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Berlin MICE hotels and services
Browse MICE and corporate hotels in Berlin on the Great Hotels of the World website including detailed meeting information, photos, reviews and more.
For great MICE offers and to request a proposal for your next event please visit the Great Hotels of the World MICE page.
For more information on MICE events in Berlin contact Heike Mahmoud at the Berlin Convention Office: Tel: +49 (0)30 26 39 183 / firstname.lastname@example.org
History, like celebrity, can be as much as curse as a blessing. It seems only natural that a city such as Berlin should capitalise on its past. But at what point does a destination become trapped by that image? And when is it time to move on?
This year sees the 20th anniversary of the fall of the Berlin Wall, and it seems that everybody in the German capital has gone over the top. Museums have organised themed exhibitions on the division of Germany and Berlin at the time of reunification. They include the house at Checkpoint Charlie, the German Historic Museum, the Allies Museum, Museum Karlshorst, the Stasi Museum, and the GDR Museum, among others. An exhibition on Alexanderplatz focusing on the Berlin Wall and the revolution will run until October and there are plans for an ineluctable fireworks display on November 9, the day of remembrance, followed by the inevitable concert at Brandenburg Gate and the indispensible political remembrance ceremony.
What of the future?
There is more to Berlin than spies and subversion. For example, this year’s cultural highlights include the new Dali Museum on Potsdamer Platz, a temporary art gallery Berlin on Schlossplatz and the reopening of the New Museum on Museum Island in October. And to underline Berlin’s cool credentials the MTV European Music Awards returns there this year. On November 5 the movers and shakers of the international music scene will be presented with coveted trophies in front of the Brandenburg Gate and in the O2 World.
Perhaps it is this side of the city that will be emphasized when Meeting Place Berlin 2009, organised by the Berlin Convention Office (BCO), seeks to showcase the city as an attractive and sought-after destination for meetings, conventions and incentives.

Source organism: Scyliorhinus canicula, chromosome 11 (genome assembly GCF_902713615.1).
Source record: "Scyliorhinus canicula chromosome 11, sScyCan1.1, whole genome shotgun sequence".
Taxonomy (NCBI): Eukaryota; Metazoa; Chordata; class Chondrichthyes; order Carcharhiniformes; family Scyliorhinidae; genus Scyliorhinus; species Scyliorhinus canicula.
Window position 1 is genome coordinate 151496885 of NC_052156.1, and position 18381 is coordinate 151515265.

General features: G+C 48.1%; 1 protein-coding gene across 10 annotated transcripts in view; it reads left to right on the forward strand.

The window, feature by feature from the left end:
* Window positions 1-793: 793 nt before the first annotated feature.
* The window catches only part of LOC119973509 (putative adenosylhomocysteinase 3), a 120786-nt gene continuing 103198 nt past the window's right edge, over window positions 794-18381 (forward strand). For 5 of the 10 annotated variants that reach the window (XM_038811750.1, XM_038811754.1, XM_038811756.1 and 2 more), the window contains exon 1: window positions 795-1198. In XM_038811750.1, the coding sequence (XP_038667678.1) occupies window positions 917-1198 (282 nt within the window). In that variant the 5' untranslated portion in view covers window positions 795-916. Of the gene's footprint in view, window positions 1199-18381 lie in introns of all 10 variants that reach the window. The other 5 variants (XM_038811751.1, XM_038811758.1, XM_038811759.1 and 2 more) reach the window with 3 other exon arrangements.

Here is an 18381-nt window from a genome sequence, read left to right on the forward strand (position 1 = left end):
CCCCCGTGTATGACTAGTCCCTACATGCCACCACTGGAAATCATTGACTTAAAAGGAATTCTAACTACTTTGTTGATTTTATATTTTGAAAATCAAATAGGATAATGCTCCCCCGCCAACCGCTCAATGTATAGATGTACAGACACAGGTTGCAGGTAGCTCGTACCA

From July 2-6, around 100 national and international hosted buyers, on the invitation of the BCO, will have an opportunity to see for themselves the range of services offered in Berlin.
And no doubt BCO will hammer home the quality of its transport links. The international flight connections from and to Berlin are being extended; the non-stop flights to the USA by Delta Airlines and Continental and those to Qatar by Qatar Airways guarantee the shortest possible international business links. The new Berlin Brandenburg International Airport – BBI, on the site of the current Berlin-Schönefeld airport – is scheduled to open in 2011. When BBI opens there will be a 20-minute shuttle service between the railway station and the airport.
For a fine example of how history can be intelligently incorporated into modern-day life, look no further than the Hotel de Dome on Berlin’s Bebelplatz. Rocco Forte’s typically stylish property is the former Dresdner Bank - the huge bank vaults now admit the visitor into a world of health rather than wealth, with spa rooms and a decent-sized swimming pool. The hotel has 146 bedrooms and five meeting rooms – the ballroom is a triumph of the restorer’s art and can comfortably host 250 delegates.
A contrary approach has been adopted at the Ritz-Carlton on Potsdamer Platz. This traditional-looking hotel is in fact only as old as the modern unified city, but that doesn’t stop it exuding the ambience of a time-honoured fixture. If you get the feeling that you are surrounded by the Art Deco splendour of mid-town Manhattan, it’s no co-incidence; that’s what the designer wants you to think. But step beyond the gilded doors and you are soon disabused of the notion – you are bang in the middle of the steel and glass modernism of 21st century Berlin.
For the authentic experience of historic Berlin, the best game in town is the Hotel Adlon Kempinski. This landmark property, in the shadow of the Brandenburg Gate, has had its share of notorious guests – including Michael Jackson who was inspired to dangle his baby over the railings of his suite – but more importantly it has hosted a number of prestigious international events.
Bang up-to-date, the InterContinental, in the west of the city, features a glass pavilion conference centre which can hold up to 400 delegates. It also offers 37 meeting rooms, which includes the main ballroom with a maximum capacity of 1,300 people in theatre style. The InterContinental has 534 bedrooms and 50 suites.
From the sleek sophistication of the Hyatt to the robust Americana of the Marriott, by way of the monumental Westin Grand, there is no shortage of upmarket brands in Berlin. You negotiate your rate and you make your choice.